I am currently reading Mary McLintock Fulkerson's remarkable book Places of Redemption: Theology for a Worldly Church. At the heart of the book is Fulkerson's participant-observer study of Good Samaritan, a small Methodist congregation in North Carolina. This congregation was so remarkable because it was not only multiracial (equal parts African,White, African American) but it welcomed people with severe disabilities from local group homes. This book is not about congregational singing, but it is about how we think about church theologically. This is a serious academic book and the descriptions of the congregation are framed in plenty of post-modern theory. It is an inspiring and challenging work and has moved me to tears a number of times already. Fulkerson argues that theologies that matter originate at the scene of a wound (13). The wound she addresses in her book is the obliviousness of the dominant society to the other. Church worship should be the place where these others (black, poor, immigrant, disabled) are no longer invisible.Church should be the place for appearing (123). For this to happen "social habituations of participants" must be challenged.
As I am reading the book a (considerable) part of my brain is thinking about the music for this coming Sunday. We are continuing with the mic-less experiment and Libby, Jen and Allie will be out of town leaving Red Team depleted. For our congregational singing to really be a sounding image of the unified church then we need to identify and consider including those bodies which are normally marginalized.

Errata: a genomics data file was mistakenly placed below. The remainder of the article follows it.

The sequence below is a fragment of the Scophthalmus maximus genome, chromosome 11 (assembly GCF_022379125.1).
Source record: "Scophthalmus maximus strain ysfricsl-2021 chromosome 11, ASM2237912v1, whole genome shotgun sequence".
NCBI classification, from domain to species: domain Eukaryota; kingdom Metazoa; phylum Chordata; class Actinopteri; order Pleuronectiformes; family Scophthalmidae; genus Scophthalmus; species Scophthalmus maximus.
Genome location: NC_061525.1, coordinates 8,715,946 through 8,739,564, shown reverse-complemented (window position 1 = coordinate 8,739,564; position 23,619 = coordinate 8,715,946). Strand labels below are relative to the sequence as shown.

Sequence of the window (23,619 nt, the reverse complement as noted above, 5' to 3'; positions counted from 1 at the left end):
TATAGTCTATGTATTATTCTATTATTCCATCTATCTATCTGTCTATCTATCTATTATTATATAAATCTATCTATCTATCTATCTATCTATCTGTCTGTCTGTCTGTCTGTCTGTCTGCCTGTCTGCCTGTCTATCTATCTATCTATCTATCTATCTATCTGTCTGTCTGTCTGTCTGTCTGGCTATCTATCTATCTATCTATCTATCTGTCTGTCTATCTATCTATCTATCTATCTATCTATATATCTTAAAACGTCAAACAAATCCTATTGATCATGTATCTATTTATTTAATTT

Monday, May 2, 2011

Unplugged - the new experiment

Its the first Sunday after Easter and we have just had our first service unplugged!
Unplugged Fiddlers:
Mary Kettering and Alli Squires
I realize this needs a little explanation:
     For nearly four years my wife and I have led a small team of musicians at a fair sized Methodist church here in the Midwest. We were asked to lead a team (Red Team) to provide the contemporary music for the regular Sunday morning service. I am a theologian/Church historian and I have experience in church music ranging from English cathedral choirs, Vineyard Praise and Worship, Black gospel music, and Wild Goose worship from the Iona Community. I also have a love for folk and roots music from America and the British Isles. Libby, my wife, is a classically trained choral conductor with a similarly eclectic church music background (from early music in the Church of the Advent's choir in Boston to modern chant at the TaizĂ© Community in France).
     Inspired by John Bell's book on Congregational Singing, the music we brought to the services for the last few years had one objective - to enable the congregation to sing God's praise. There are many things that have come to work against congregations singing -- too many to go into here. After a year of playing with some talented musicians we made a CD. We called it Church Music - you can hear the results by clicking on the player on the right. We summed up our philosophy on the sleeve and in the notes for cdbaby:
Red Team plays music for congregations to sing: this is Church Music.
This music will be of particular interest to ministers, worship leaders, church musicians (and anyone else) who wish to put the worship wars behind them and get on with the business of everyone singing God’s praises in the same place at the same time.
     For the last few years we have struggled using the church's sound system. The church is not unusual in having a sophisticated 24 channel mixing desk with monitors etc. and we were rarely able to achieve a decent or consistent sound mix with the team of volunteers. This is not their fault as a good sound engineer is hard to come by. It is, however, disheartening to have arranged and rehearsed vocal harmonies only to be told after the service that your mic was never switched on! I decided to take some advice from Reinhold Niebuhr and accept the things I cannot change and change the things I can.